In the first Maori Council case, leave had been reserved to apply to the Court should anything unforeseen arise. Before long something unforeseen did arise in the shape of a newly-announced policy to sell, not state-owned commercial forest lands, but only the timber on the lands. There did not appear to have been consultation with Maori before this change of policy. The Court of Appeal had little hesitation in holding that the leave to apply could be invoked. A settlement was reached subsequently.
Then came the great Tainui case. It stretched the public seating and other space in the Court of Appeal building in Molesworth Street to the limit, and beyond. It gave us beautifully sung waiata, which are preserved on tape. This case raised the question whether coal- mining rights in Raupatu lands, confiscated in assumed breach of the Treaty, could be transferred without the safeguard of the clawback provisions of the 1988 legislation passed as a result of the 1987 decision. There were contentions that, despite a Treasury letter indicating the contrary, clawback had nothing to do with coal- mining rights. It was said that these were not "interests in land" within the meaning of the relevant legislation. This was an argument based on refinements of English real property law and sat uneasily with the broad concept of Treaty partnership. It was rejected, a court of five being again unanimous in the result. At the highest level of government, objection seemed to be taken to the sentences in my own judgment, which were only stating the obvious in the light of the absence of any statutory definition of "the principles of the Treaty":
In the end no doubt only the Courts can finally rule on whether or not a particular solution accords with Treaty principles. But in this kind of issue judicial resolution should be very much a last resort. It is a test of good faith and responsibility on both sides.
Possibly the following was also seen as provocative:
It is obvious that, from the point of view of the future of our country, non- Maori have to adjust to an understanding that does not come easily to all: reparation has to be made to the Maori people for past and continuing breaches of the Treaty by which they agreed to yield government. Lip service disclaimers of racial prejudice and token acknowledgments that the Treaty has not been honoured cannot be enough. An obligation has to be seen to be honoured. On the Maori side it has to be understood that the Treaty gave the Queen government, Kawanatanga, and foresaw continuing immigration. The development of New Zealand as a nation has been largely due to that immigration. Maori must recognise that it flowed from the Treaty and that both the history and economy of the nation rule out extravagant claims in the democracy now shared. Both partners should know that a narrow focus on the past is useless. The principles of the Treaty have to be applied to give fair results in today's world.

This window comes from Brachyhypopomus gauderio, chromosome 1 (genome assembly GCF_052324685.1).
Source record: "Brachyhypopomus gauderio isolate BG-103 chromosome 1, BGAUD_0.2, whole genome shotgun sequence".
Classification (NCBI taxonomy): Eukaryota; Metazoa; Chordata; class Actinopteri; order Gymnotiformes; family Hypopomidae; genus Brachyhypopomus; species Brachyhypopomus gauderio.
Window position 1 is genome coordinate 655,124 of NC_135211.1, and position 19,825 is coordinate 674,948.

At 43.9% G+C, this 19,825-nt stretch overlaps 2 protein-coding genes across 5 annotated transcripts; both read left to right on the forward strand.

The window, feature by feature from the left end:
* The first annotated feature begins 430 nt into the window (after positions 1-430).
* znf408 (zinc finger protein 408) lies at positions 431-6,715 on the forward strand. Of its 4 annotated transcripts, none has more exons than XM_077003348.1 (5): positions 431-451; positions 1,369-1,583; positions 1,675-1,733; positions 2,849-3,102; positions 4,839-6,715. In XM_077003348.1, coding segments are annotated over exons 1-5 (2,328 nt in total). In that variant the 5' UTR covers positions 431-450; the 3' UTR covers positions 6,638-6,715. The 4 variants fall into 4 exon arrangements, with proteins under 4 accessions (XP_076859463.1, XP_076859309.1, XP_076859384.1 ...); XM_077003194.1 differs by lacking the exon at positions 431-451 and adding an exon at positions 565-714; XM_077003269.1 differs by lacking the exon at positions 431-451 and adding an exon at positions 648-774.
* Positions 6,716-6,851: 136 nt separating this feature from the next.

Quite apart from the suggestions already made, what is clear in my opinion is that the attempt to shut out in advance any Tainui claim to be awarded some interest in the coal and surplus lands in issue in this case is not consistent with the Treaty. Unchallenged violations of the principles of the Treaty cannot be ignored. Available means of redress cannot be foreclosed without agreement.
The decision did represent a success for Tainui, however, if only in preserving the status quo - my dictionary does not disclose the appropriate Maori phrase, but perhaps the audience will be able to help. The way to effective negotiation lay ahead.
Then began the line of fisheries cases. Up to this point the Treaty litigation had been almost wholly fought out in the Court of Appeal, through the case removed procedure; but now the High Court became more actively involved and I acknowledge the valuable help we received from several High Court judgments. All along of course the Waitangi Tribunal's reports have been of great benefit to us, not only for the views and recommendations of the Tribunal but also because of their assembly of evidence and information garnered on marae and elsewhere, often in less formal ways than are available to courts. In the first of our fisheries judgments we affirmed the right of the courts to make evidential use of the Tribunal's reports: they fall within section 42 of the Evidence Act 1908, for they are books of authority in matters of public history and social science.
The fisheries litigation concerned the quota management regime for offshore commercial fishing, out to 200 nautical miles from the coastal base line, introduced by legislation of 1986. The Fisheries Act 1983 had carried forward a longstanding statutory provision, the precise wording of which has varied from time to time. The 1983 version, section 88(2), was "Nothing in this Act shall affect any Maori fishing rights". Like section 9 of the State- Owned Enterprises Act, it was short and simple. It could even be called cryptic. It was of comparable importance.